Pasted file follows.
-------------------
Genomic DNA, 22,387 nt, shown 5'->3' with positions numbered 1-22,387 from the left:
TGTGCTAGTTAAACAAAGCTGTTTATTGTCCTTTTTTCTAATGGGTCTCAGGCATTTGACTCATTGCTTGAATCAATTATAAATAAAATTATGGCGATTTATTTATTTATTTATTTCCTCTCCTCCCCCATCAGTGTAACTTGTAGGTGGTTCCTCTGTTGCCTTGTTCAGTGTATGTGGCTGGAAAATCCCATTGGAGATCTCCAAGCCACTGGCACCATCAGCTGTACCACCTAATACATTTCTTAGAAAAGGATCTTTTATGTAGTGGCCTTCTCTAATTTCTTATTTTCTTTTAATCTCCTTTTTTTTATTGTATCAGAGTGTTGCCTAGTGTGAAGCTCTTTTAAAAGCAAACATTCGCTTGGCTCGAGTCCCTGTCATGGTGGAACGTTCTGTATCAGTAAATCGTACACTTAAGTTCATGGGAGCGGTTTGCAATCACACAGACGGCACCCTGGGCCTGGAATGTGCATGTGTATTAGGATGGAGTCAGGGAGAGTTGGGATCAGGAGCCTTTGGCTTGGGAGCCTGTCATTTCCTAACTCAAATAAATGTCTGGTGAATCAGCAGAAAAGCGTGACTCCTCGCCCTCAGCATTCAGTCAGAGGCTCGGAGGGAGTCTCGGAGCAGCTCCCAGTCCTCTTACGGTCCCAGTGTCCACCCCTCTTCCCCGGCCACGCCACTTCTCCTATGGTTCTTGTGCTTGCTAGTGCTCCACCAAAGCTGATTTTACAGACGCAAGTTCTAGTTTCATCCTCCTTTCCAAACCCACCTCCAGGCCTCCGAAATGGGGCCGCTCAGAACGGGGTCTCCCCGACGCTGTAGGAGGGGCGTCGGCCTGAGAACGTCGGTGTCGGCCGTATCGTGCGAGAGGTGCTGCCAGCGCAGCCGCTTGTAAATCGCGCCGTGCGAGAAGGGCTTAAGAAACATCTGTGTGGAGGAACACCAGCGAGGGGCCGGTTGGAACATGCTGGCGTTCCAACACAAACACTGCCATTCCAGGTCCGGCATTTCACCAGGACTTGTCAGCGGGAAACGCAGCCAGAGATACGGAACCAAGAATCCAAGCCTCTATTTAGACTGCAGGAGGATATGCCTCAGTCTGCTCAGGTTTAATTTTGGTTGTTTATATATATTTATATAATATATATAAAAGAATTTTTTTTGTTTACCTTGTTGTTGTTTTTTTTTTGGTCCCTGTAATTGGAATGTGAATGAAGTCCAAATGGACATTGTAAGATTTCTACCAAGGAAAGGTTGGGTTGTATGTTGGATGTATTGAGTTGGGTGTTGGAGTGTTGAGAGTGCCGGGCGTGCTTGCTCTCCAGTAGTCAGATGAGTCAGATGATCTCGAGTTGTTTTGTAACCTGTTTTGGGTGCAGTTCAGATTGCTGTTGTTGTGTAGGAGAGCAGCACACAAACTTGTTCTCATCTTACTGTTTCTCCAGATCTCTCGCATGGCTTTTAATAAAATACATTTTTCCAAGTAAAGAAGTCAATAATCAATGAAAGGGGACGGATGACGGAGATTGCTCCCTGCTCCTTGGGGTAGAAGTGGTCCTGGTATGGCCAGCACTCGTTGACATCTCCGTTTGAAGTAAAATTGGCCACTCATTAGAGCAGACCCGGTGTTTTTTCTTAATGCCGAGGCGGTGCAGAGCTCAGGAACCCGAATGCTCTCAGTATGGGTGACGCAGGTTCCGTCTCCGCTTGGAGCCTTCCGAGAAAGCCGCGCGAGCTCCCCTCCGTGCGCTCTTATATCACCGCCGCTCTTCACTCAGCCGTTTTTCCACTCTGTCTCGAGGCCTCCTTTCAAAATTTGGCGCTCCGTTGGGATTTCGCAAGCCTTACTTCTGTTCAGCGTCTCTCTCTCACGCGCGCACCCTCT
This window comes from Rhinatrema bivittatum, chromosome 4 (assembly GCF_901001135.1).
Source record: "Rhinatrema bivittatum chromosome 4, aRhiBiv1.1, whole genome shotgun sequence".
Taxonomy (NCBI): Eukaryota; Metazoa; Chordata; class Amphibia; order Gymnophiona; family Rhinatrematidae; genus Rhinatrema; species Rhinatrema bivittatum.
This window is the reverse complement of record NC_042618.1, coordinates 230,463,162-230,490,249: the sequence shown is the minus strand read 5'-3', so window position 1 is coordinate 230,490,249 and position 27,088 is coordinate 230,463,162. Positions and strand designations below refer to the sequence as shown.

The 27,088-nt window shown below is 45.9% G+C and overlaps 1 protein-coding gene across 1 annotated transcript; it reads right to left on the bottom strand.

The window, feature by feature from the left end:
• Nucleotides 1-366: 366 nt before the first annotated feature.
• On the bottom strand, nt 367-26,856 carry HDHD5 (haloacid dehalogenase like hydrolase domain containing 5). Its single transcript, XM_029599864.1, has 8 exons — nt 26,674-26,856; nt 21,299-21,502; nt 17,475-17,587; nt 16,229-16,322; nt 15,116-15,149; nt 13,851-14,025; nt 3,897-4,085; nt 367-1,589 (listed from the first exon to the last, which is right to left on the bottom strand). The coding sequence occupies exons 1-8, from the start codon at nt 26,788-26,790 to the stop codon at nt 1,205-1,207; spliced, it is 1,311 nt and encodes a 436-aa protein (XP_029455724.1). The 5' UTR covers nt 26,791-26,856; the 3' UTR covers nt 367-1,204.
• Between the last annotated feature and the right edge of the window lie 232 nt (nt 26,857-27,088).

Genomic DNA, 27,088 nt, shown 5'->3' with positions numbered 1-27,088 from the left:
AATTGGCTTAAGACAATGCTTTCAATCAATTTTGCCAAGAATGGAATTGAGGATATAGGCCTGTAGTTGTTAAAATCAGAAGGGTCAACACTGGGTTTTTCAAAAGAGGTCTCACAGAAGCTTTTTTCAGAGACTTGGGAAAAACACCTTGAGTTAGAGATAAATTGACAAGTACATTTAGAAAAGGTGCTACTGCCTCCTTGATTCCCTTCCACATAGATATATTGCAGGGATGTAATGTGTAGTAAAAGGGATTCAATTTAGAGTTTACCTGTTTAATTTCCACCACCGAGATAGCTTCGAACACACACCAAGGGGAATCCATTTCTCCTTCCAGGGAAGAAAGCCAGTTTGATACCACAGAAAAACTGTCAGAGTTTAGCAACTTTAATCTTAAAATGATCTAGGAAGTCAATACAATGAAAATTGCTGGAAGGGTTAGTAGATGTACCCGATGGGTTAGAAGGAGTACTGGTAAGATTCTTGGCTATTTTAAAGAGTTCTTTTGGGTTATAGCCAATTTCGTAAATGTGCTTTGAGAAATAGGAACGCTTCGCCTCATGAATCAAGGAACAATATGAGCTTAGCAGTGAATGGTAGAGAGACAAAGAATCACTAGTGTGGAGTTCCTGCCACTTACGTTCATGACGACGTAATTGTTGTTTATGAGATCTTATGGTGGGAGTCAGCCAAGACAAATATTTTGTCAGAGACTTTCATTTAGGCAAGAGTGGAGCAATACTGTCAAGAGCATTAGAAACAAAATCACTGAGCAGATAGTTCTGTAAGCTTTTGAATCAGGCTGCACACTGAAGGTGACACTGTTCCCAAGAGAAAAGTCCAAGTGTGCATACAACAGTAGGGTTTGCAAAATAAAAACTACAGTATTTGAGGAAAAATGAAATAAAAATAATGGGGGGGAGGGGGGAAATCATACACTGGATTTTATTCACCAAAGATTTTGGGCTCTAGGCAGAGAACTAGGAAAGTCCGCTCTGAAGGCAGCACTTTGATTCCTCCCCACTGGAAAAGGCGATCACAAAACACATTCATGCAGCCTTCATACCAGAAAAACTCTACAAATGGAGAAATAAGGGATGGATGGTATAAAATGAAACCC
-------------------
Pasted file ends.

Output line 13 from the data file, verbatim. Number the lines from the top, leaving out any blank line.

AATTGGCTTAAGACAATGCTTTCAATCAATTTTGCCAAGAATGGAATTGAGGATATAGGCCTGTAGTTGTTAAAATCAGAAGGGTCAACACTGGGTTTTTCAAAAGAGGTCTCACAGAAGCTTTTTTCAGAGACTTGGGAAAAACACCTTGAGTTAGAGATAAATTGACAAGTACATTTAGAAAAGGTGCTACTGCCTCCTTGATTCCCTTCCACATAGATATATTGCAGGGATGTAATGTGTAGTAAAAGGGATTCAATTTAGAGTTTACCTGTTTAATTTCCACCACCGAGATAGCTTCGAACACACACCAAGGGGAATCCATTTCTCCTTCCAGGGAAGAAAGCCAGTTTGATACCACAGAAAAACTGTCAGAGTTTAGCAACTTTAATCTTAAAATGATCTAGGAAGTCAATACAATGAAAATTGCTGGAAGGGTTAGTAGATGTACCCGATGGGTTAGAAGGAGTACTGGTAAGATTCTTGGCTATTTTAAAGAGTTCTTTTGGGTTATAGCCAATTTCGTAAATGTGCTTTGAGAAATAGGAACGCTTCGCCTCATGAATCAAGGAACAATATGAGCTTAGCAGTGAATGGTAGAGAGACAAAGAATCACTAGTGTGGAGTTCCTGCCACTTACGTTCATGACGACGTAATTGTTGTTTATGAGATCTTATGGTGGGAGTCAGCCAAGACAAATATTTTGTCAGAGACTTTCATTTAGGCAAGAGTGGAGCAATACTGTCAAGAGCATTAGAAACAAAATCACTGAGCAGATAGTTCTGTAAGCTTTTGAATCAGGCTGCACACTGAAGGTGACACTGTTCCCAAGAGAAAAGTCCAAGTGTGCATACAACAGTAGGGTTTGCAAAATAAAAACTACAGTATTTGAGGAAAAATGAAATAAAAATAATGGGGGGGAGGGGGGAAATCATACACTGGATTTTATTCACCAAAGATTTTGGGCTCTAGGCAGAGAACTAGGAAAGTCCGCTCTGAAGGCAGCACTTTGATTCCTCCCCACTGGAAAAGGCGATCACAAAACACATTCATGCAGCCTTCATACCAGAAAAACTCTACAAATGGAGAAATAAGGGATGGATGGTATAAAATGAAACCC